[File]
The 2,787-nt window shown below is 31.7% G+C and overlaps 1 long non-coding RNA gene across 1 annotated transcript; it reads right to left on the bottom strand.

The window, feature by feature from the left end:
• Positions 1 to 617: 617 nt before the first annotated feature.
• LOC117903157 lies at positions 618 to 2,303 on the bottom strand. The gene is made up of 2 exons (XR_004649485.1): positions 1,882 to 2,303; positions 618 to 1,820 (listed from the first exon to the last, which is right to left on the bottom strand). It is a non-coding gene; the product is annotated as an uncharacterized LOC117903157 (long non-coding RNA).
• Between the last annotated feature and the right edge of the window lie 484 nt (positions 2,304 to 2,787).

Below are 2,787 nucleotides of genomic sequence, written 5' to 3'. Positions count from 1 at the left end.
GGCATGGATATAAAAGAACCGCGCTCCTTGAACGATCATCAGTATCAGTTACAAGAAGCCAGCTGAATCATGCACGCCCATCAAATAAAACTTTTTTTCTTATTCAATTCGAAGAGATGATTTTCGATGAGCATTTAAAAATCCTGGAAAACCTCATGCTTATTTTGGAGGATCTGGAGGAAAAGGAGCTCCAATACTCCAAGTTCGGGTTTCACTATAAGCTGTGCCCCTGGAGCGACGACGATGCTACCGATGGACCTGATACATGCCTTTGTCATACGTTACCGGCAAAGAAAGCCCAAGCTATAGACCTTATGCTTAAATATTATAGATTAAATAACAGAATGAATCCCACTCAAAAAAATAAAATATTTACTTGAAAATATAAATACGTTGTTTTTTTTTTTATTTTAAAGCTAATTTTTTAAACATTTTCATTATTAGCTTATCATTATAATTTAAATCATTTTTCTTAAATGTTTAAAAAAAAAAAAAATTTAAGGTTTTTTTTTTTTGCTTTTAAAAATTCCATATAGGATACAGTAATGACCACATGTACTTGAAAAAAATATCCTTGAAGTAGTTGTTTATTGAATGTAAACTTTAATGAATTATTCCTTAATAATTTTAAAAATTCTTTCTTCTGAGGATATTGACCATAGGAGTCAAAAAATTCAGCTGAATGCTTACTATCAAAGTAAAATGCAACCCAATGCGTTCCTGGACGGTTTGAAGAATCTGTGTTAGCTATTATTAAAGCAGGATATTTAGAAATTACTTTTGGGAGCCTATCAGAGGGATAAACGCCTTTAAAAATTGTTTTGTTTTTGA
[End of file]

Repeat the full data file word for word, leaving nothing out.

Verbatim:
The 2,787-nt window shown below is 31.7% G+C and overlaps 1 long non-coding RNA gene across 1 annotated transcript; it reads right to left on the bottom strand.

The window, feature by feature from the left end:
• Positions 1 to 617: 617 nt before the first annotated feature.
• LOC117903157 lies at positions 618 to 2,303 on the bottom strand. The gene is made up of 2 exons (XR_004649485.1): positions 1,882 to 2,303; positions 618 to 1,820 (listed from the first exon to the last, which is right to left on the bottom strand). It is a non-coding gene; the product is annotated as an uncharacterized LOC117903157 (long non-coding RNA).
• Between the last annotated feature and the right edge of the window lie 484 nt (positions 2,304 to 2,787).

Below are 2,787 nucleotides of genomic sequence, written 5' to 3'. Positions count from 1 at the left end.
GGCATGGATATAAAAGAACCGCGCTCCTTGAACGATCATCAGTATCAGTTACAAGAAGCCAGCTGAATCATGCACGCCCATCAAATAAAACTTTTTTTCTTATTCAATTCGAAGAGATGATTTTCGATGAGCATTTAAAAATCCTGGAAAACCTCATGCTTATTTTGGAGGATCTGGAGGAAAAGGAGCTCCAATACTCCAAGTTCGGGTTTCACTATAAGCTGTGCCCCTGGAGCGACGACGATGCTACCGATGGACCTGATACATGCCTTTGTCATACGTTACCGGCAAAGAAAGCCCAAGCTATAGACCTTATGCTTAAATATTATAGATTAAATAACAGAATGAATCCCACTCAAAAAAATAAAATATTTACTTGAAAATATAAATACGTTGTTTTTTTTTTTATTTTAAAGCTAATTTTTTAAACATTTTCATTATTAGCTTATCATTATAATTTAAATCATTTTTCTTAAATGTTTAAAAAAAAAAAAAATTTAAGGTTTTTTTTTTTTGCTTTTAAAAATTCCATATAGGATACAGTAATGACCACATGTACTTGAAAAAAATATCCTTGAAGTAGTTGTTTATTGAATGTAAACTTTAATGAATTATTCCTTAATAATTTTAAAAATTCTTTCTTCTGAGGATATTGACCATAGGAGTCAAAAAATTCAGCTGAATGCTTACTATCAAAGTAAAATGCAACCCAATGCGTTCCTGGACGGTTTGAAGAATCTGTGTTAGCTATTATTAAAGCAGGATATTTAGAAATTACTTTTGGGAGCCTATCAGAGGGATAAACGCCTTTAAAAATTGTTTTGTTTTTGA